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DSL/vectoring/G.fast

Telefónica Buys Be

Telefónica SA (NYSE: TEF) has spent £50 million (US$92 million) on a British broadband service provider to add to last year's $31.4 billion acquisition of mobile operator Telefónica Europe plc (O2) . (See O2 Buys Be.)

The acquisition, of broadband newcomer Be Un Limited , will help O2 keep pace with the combined fixed/mobile service plans of its main British mobile competitors.

Be is a relatively small broadband service provider that has been aggressively unbundling the local loop and installing its own DSLAMs in BT Group plc (NYSE: BT; London: BTA)'s local exchanges.

To date, Be has unbundled 150 exchanges and is due to install DSLAMs in a further 400 by the end of 2006, which would give it about 50 percent U.K. population coverage. Be's long-distance network is provided by wholesaler Fibernet Group plc (London: FIB). (See Be Picks Fibernet.)

The acquisition means O2 doesn't have to start from scratch in the unbundling process, something it has been looking at for some time. (See Mobile Giants Size Up DSL and O2 Confirms DSL Aspirations.)

It also means O2 can keep pace with rivals such as Orange UK and Vodafone Group plc (NYSE: VOD), which have already announced plans to combine mobile and fixed broadband services. (See FT Turns Orange, Orange Juices Free Broadband Battle, and Vodafone Unveils Convergence Plans.)

But while it may be a little behind its competitors in strategy terms, it will certainly not be behind in technology. Be, which only began its unbundling process in 2005, has installed state-of-the-art ADSL2+ technology that can deliver up to 24 Mbit/s, though the actual throughput is often much lower. (See Be Rolls Out 24-Mbit/s Broadband and UK DSL Networks Getting Crammed.)

Alcatel (NYSE: ALA; Paris: CGEP:PA) is the vendor behind the service. Be has deployed Alcatel's 7302 Intelligent Services Access Manager as its multiservice IP DSLAM and also installed the vendor's 7450 Ethernet Service Switch, 7750 Service Router, and 5620 Service Aware Manager.

O2 chief spokesman David Nicholas says the acquisition is all about the technology. "We already have more than 16 million mobile customers we can sell broadband services to, so we just needed the infrastructure. Be comes with 9,000 existing customers, so that's nice, but the key to this acquisition is the technology."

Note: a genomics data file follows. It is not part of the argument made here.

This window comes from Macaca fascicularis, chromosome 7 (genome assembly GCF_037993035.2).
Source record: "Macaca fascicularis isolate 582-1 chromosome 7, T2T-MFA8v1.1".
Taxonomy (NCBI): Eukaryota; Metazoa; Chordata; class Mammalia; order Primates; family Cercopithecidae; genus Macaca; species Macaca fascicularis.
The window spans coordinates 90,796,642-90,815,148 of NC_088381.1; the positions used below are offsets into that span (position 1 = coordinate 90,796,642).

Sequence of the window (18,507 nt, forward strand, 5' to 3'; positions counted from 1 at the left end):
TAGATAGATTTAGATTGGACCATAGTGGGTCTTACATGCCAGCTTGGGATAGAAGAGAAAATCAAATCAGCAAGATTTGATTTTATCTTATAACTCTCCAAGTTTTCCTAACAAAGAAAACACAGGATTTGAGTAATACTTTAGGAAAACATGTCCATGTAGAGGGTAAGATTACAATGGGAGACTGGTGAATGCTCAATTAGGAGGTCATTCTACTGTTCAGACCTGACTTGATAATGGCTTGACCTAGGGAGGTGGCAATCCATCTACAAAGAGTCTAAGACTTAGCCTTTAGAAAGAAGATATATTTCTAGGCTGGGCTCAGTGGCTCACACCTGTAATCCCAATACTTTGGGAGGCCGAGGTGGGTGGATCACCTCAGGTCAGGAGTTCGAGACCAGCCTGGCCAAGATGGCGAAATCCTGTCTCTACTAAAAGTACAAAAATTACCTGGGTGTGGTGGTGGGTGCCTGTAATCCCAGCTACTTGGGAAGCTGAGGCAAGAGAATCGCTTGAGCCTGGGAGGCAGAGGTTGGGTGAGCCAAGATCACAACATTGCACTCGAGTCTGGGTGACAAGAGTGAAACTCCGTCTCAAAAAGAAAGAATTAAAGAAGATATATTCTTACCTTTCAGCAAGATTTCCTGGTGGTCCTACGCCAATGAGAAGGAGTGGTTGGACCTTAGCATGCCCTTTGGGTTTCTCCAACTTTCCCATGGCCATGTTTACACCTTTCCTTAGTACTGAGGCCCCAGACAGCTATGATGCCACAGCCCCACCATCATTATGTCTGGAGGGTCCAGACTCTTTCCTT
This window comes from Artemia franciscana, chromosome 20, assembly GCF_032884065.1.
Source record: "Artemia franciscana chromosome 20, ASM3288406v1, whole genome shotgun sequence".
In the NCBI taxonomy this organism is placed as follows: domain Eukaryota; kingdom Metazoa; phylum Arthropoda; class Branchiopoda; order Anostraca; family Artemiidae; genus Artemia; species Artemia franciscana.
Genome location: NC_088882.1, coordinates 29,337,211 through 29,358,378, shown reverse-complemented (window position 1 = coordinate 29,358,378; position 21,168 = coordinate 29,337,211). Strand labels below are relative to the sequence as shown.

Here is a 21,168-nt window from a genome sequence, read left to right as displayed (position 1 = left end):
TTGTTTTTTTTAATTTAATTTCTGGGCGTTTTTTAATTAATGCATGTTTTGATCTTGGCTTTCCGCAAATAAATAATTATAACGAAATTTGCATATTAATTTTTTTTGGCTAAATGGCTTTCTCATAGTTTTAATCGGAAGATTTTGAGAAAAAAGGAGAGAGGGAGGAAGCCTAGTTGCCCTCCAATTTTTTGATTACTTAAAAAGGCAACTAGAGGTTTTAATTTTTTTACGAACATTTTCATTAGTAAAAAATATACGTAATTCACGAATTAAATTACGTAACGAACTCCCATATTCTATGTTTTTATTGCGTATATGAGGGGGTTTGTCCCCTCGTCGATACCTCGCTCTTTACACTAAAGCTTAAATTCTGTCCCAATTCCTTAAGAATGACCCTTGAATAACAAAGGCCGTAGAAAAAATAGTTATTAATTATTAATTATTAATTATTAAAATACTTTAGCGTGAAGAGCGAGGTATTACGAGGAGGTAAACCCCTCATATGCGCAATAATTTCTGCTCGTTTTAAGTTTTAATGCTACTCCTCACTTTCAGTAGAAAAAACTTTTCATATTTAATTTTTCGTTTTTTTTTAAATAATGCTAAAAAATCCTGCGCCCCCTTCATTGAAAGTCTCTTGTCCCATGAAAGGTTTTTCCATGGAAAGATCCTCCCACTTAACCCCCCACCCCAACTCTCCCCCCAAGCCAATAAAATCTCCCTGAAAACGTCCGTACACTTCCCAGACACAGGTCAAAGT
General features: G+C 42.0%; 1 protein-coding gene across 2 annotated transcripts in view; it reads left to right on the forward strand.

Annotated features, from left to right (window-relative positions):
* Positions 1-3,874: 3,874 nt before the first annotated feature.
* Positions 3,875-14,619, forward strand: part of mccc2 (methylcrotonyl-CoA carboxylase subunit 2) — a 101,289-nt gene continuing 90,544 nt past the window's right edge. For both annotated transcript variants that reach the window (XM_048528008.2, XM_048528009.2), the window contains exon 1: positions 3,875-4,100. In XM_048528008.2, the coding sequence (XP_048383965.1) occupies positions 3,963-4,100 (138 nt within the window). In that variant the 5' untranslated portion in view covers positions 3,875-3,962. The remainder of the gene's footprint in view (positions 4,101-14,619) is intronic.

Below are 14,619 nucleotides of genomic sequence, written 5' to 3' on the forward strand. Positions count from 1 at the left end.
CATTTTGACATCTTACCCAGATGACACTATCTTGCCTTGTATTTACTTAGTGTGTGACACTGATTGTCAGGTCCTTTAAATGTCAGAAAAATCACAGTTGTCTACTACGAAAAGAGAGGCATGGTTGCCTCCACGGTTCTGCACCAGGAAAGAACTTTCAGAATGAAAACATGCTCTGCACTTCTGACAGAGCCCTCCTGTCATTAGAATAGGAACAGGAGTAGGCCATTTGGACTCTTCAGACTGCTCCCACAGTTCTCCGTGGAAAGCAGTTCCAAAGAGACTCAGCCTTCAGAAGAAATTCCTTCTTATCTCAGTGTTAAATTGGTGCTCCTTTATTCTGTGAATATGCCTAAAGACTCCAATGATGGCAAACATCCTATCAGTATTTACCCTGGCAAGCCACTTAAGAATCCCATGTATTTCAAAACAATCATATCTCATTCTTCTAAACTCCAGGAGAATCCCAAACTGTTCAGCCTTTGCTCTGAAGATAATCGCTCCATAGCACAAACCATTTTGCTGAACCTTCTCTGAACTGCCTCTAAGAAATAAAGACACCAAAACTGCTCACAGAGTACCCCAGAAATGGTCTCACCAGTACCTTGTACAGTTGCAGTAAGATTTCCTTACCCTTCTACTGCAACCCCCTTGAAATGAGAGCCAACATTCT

He adds that O2 will sell Be-branded broadband for now, but won't say when the service might take the O2 name. He also wouldn't comment on the level of capital expenditure required to continue the unbundling process, or O2's service plans.

"There are commitments and plans in place and we'll be sticking to that. All I can say is that the investment required is not material in relation to our existing annual capex, and it doesn't impact any financial forecasts," says Nicholas. O2's planned capex across its European operations (U.K., Germany, Ireland, and the Czech Republic) for February to December 2006 (inclusive) is €2 billion to €2.3 billion ($2.5 billion to $2.9 billion).

O2 says it will retain all of Be's staff -- 20 in the U.K. and about 50 in India, where the company has its technical development and call-center staff.

Ovum Ltd. analysts Carrie Pawsey and Mark Main expect O2 to develop a fixed/mobile convergence service similar to BT's Fusion. (See BT Revamps Fusion Pricing.)

But, in a research note issued this morning, they stated that "before a converged product is offered, we would expect O2 to bundle together mobile and broadband services, offering single billing and a discounted price for taking both services."

O2's acquisition of Be is in line with Telefónica's newly stated M&A policy following its 2005 spending spree. It told investors on May 26 that it would limit its acquisition outlay to €1.5 billion ($1.88 billion) until the end of 2007 and not use any shares to buy other companies. (See Would DT Buy BT? , Telefónica Swoops In on O2, and Eurobites: Incumbents Splash Their Cash.)